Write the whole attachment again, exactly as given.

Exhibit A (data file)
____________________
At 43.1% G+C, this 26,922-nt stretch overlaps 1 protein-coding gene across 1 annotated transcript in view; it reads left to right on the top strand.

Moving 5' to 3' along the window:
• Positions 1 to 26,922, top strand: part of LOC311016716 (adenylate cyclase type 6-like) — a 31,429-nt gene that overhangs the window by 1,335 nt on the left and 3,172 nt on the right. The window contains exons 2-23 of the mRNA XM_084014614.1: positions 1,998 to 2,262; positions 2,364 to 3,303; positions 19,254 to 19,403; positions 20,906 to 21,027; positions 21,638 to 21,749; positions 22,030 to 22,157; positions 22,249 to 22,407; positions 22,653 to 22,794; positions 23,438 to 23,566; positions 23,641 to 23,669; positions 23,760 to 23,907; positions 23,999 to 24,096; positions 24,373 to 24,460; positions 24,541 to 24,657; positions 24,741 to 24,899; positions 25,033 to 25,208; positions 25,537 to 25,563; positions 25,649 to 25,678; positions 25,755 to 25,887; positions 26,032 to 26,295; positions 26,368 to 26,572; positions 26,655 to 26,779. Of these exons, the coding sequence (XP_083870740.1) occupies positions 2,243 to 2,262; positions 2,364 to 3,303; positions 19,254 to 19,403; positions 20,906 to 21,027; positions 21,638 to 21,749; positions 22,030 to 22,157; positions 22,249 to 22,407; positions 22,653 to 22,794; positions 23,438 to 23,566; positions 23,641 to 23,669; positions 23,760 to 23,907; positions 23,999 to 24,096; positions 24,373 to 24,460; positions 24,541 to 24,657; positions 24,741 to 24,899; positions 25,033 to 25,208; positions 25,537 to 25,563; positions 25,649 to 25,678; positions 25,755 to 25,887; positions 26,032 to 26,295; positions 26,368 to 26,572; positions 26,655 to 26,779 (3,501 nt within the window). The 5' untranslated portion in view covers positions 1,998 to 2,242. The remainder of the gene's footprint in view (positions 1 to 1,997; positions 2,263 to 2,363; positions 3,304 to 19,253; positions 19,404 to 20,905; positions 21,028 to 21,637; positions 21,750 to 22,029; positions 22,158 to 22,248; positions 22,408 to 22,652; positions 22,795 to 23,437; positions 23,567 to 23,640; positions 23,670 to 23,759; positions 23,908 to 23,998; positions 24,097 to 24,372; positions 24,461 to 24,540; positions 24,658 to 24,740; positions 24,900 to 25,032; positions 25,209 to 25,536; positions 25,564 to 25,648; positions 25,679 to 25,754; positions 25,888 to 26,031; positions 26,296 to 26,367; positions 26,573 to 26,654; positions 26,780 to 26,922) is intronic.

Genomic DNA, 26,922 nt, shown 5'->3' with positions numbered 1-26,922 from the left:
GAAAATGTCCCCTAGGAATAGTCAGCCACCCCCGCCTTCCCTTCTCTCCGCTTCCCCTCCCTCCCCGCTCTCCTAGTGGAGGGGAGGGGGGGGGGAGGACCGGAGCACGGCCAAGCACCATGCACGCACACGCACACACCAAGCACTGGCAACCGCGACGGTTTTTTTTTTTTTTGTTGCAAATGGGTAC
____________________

At 43.1% G+C, this 26,922-nt stretch overlaps 1 protein-coding gene across 1 annotated transcript in view; it reads left to right on the top strand.

Moving 5' to 3' along the window:
• Positions 1 to 26,922, top strand: part of LOC311016716 (adenylate cyclase type 6-like) — a 31,429-nt gene that overhangs the window by 1,335 nt on the left and 3,172 nt on the right. The window contains exons 2-23 of the mRNA XM_084014614.1: positions 1,998 to 2,262; positions 2,364 to 3,303; positions 19,254 to 19,403; positions 20,906 to 21,027; positions 21,638 to 21,749; positions 22,030 to 22,157; positions 22,249 to 22,407; positions 22,653 to 22,794; positions 23,438 to 23,566; positions 23,641 to 23,669; positions 23,760 to 23,907; positions 23,999 to 24,096; positions 24,373 to 24,460; positions 24,541 to 24,657; positions 24,741 to 24,899; positions 25,033 to 25,208; positions 25,537 to 25,563; positions 25,649 to 25,678; positions 25,755 to 25,887; positions 26,032 to 26,295; positions 26,368 to 26,572; positions 26,655 to 26,779. Of these exons, the coding sequence (XP_083870740.1) occupies positions 2,243 to 2,262; positions 2,364 to 3,303; positions 19,254 to 19,403; positions 20,906 to 21,027; positions 21,638 to 21,749; positions 22,030 to 22,157; positions 22,249 to 22,407; positions 22,653 to 22,794; positions 23,438 to 23,566; positions 23,641 to 23,669; positions 23,760 to 23,907; positions 23,999 to 24,096; positions 24,373 to 24,460; positions 24,541 to 24,657; positions 24,741 to 24,899; positions 25,033 to 25,208; positions 25,537 to 25,563; positions 25,649 to 25,678; positions 25,755 to 25,887; positions 26,032 to 26,295; positions 26,368 to 26,572; positions 26,655 to 26,779 (3,501 nt within the window). The 5' untranslated portion in view covers positions 1,998 to 2,242. The remainder of the gene's footprint in view (positions 1 to 1,997; positions 2,263 to 2,363; positions 3,304 to 19,253; positions 19,404 to 20,905; positions 21,028 to 21,637; positions 21,750 to 22,029; positions 22,158 to 22,248; positions 22,408 to 22,652; positions 22,795 to 23,437; positions 23,567 to 23,640; positions 23,670 to 23,759; positions 23,908 to 23,998; positions 24,097 to 24,372; positions 24,461 to 24,540; positions 24,658 to 24,740; positions 24,900 to 25,032; positions 25,209 to 25,536; positions 25,564 to 25,648; positions 25,679 to 25,754; positions 25,888 to 26,031; positions 26,296 to 26,367; positions 26,573 to 26,654; positions 26,780 to 26,922) is intronic.

Genomic DNA, 26,922 nt, shown 5'->3' with positions numbered 1-26,922 from the left:
GAAAATGTCCCCTAGGAATAGTCAGCCACCCCCGCCTTCCCTTCTCTCCGCTTCCCCTCCCTCCCCGCTCTCCTAGTGGAGGGGAGGGGGGGGGGAGGACCGGAGCACGGCCAAGCACCATGCACGCACACGCACACACCAAGCACTGGCAACCGCGACGGTTTTTTTTTTTTTTGTTGCAAATGGGTAC